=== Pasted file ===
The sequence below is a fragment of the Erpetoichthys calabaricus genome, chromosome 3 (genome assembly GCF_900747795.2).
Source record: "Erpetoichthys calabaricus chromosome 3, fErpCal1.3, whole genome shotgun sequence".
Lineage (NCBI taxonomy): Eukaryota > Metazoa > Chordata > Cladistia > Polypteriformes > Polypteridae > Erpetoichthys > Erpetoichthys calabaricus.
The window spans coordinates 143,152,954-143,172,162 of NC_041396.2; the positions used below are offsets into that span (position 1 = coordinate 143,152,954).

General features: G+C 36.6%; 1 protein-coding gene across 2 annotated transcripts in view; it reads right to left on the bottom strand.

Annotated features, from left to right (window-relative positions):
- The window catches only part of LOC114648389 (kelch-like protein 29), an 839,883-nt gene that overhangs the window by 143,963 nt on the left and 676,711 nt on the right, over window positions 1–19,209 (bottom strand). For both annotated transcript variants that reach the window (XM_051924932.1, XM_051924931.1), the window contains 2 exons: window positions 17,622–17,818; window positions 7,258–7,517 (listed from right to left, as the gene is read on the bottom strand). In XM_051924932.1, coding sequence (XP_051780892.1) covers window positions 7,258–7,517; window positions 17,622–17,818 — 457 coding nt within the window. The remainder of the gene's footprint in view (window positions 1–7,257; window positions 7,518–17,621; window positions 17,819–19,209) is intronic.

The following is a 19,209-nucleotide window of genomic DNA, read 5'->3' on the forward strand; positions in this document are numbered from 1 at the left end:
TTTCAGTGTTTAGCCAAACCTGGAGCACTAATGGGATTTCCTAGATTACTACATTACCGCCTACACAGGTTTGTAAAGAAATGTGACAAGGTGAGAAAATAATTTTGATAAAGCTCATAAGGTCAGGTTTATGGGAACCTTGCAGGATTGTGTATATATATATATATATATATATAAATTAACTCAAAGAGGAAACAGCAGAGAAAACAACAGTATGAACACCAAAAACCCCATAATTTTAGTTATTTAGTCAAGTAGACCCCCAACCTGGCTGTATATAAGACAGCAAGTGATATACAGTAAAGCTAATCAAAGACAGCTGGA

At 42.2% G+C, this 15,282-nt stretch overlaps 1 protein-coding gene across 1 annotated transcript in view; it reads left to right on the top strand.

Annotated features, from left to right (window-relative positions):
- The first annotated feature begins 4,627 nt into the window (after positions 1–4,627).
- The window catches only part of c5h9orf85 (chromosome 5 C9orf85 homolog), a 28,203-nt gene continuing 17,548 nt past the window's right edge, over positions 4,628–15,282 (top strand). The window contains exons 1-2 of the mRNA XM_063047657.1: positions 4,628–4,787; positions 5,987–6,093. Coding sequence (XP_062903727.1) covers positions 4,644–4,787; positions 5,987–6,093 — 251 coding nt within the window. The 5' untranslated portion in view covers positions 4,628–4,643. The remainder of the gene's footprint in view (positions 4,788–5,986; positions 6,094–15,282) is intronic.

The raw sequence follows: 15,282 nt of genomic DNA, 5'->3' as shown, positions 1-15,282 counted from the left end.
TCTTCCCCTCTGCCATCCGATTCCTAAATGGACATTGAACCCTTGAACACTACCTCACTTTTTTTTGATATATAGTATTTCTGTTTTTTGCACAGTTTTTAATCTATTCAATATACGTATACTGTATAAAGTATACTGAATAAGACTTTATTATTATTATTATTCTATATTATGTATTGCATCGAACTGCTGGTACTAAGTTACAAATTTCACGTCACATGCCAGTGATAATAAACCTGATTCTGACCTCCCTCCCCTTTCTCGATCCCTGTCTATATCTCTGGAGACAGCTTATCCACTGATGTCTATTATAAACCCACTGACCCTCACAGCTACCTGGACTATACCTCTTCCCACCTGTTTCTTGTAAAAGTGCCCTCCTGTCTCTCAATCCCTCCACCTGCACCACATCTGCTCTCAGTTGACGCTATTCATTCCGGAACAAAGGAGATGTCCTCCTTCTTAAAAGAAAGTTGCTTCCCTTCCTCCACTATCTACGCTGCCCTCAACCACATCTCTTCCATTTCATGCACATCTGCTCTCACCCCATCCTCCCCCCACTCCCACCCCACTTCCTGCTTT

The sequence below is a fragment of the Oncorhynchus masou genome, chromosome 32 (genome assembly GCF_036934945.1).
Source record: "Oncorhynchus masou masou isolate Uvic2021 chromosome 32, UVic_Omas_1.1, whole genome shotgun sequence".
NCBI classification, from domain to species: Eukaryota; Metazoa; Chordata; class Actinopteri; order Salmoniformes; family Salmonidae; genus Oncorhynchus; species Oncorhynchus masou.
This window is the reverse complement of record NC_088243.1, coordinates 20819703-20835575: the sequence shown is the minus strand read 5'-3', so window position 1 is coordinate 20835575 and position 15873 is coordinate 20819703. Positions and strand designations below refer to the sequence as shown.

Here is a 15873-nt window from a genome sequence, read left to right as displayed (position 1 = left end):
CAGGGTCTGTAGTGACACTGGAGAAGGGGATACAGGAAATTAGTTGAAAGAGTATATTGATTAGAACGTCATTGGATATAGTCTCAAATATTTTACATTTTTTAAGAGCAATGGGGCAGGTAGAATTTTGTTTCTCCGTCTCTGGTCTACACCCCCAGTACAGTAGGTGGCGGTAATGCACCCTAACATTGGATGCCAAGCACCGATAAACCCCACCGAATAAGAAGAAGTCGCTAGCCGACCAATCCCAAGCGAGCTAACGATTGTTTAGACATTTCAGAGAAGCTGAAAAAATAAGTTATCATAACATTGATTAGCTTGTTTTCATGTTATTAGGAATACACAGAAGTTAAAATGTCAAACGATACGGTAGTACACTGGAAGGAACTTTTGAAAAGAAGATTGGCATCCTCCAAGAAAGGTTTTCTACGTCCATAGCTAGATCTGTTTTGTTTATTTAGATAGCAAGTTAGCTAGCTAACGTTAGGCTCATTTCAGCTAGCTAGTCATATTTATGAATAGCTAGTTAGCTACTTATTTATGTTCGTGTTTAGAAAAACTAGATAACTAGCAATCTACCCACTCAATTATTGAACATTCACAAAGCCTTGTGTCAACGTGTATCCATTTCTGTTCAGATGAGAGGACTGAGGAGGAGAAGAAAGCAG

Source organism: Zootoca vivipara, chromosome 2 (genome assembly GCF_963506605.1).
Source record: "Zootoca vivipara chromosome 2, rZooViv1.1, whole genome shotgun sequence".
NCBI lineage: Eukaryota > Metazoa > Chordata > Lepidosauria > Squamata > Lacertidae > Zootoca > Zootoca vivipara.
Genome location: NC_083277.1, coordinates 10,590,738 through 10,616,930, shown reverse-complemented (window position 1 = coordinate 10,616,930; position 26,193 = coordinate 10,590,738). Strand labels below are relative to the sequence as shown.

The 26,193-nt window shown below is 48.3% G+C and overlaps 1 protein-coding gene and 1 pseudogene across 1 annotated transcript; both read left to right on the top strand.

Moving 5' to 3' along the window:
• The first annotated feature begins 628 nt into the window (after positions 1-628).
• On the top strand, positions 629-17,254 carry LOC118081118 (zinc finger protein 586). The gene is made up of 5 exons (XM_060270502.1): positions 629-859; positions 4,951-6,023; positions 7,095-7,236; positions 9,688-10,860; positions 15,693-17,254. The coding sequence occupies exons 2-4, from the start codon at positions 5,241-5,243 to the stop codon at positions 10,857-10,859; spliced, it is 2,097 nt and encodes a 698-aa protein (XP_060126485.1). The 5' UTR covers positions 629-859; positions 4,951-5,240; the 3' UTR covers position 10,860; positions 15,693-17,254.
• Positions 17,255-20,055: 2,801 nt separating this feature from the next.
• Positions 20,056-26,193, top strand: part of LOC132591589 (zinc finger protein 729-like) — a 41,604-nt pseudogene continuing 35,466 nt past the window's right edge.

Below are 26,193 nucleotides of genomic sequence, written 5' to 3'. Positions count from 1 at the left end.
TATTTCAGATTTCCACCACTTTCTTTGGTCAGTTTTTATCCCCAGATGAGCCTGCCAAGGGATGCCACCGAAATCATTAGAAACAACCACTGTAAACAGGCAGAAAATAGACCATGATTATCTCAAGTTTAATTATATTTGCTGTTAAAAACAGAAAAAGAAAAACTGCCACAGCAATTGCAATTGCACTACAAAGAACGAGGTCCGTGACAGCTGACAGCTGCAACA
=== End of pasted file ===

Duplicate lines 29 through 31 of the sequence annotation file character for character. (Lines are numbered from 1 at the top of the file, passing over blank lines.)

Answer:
• On the top strand, positions 629-17,254 carry LOC118081118 (zinc finger protein 586). The gene is made up of 5 exons (XM_060270502.1): positions 629-859; positions 4,951-6,023; positions 7,095-7,236; positions 9,688-10,860; positions 15,693-17,254. The coding sequence occupies exons 2-4, from the start codon at positions 5,241-5,243 to the stop codon at positions 10,857-10,859; spliced, it is 2,097 nt and encodes a 698-aa protein (XP_060126485.1). The 5' UTR covers positions 629-859; positions 4,951-5,240; the 3' UTR covers position 10,860; positions 15,693-17,254.
• Positions 17,255-20,055: 2,801 nt separating this feature from the next.
• Positions 20,056-26,193, top strand: part of LOC132591589 (zinc finger protein 729-like) — a 41,604-nt pseudogene continuing 35,466 nt past the window's right edge.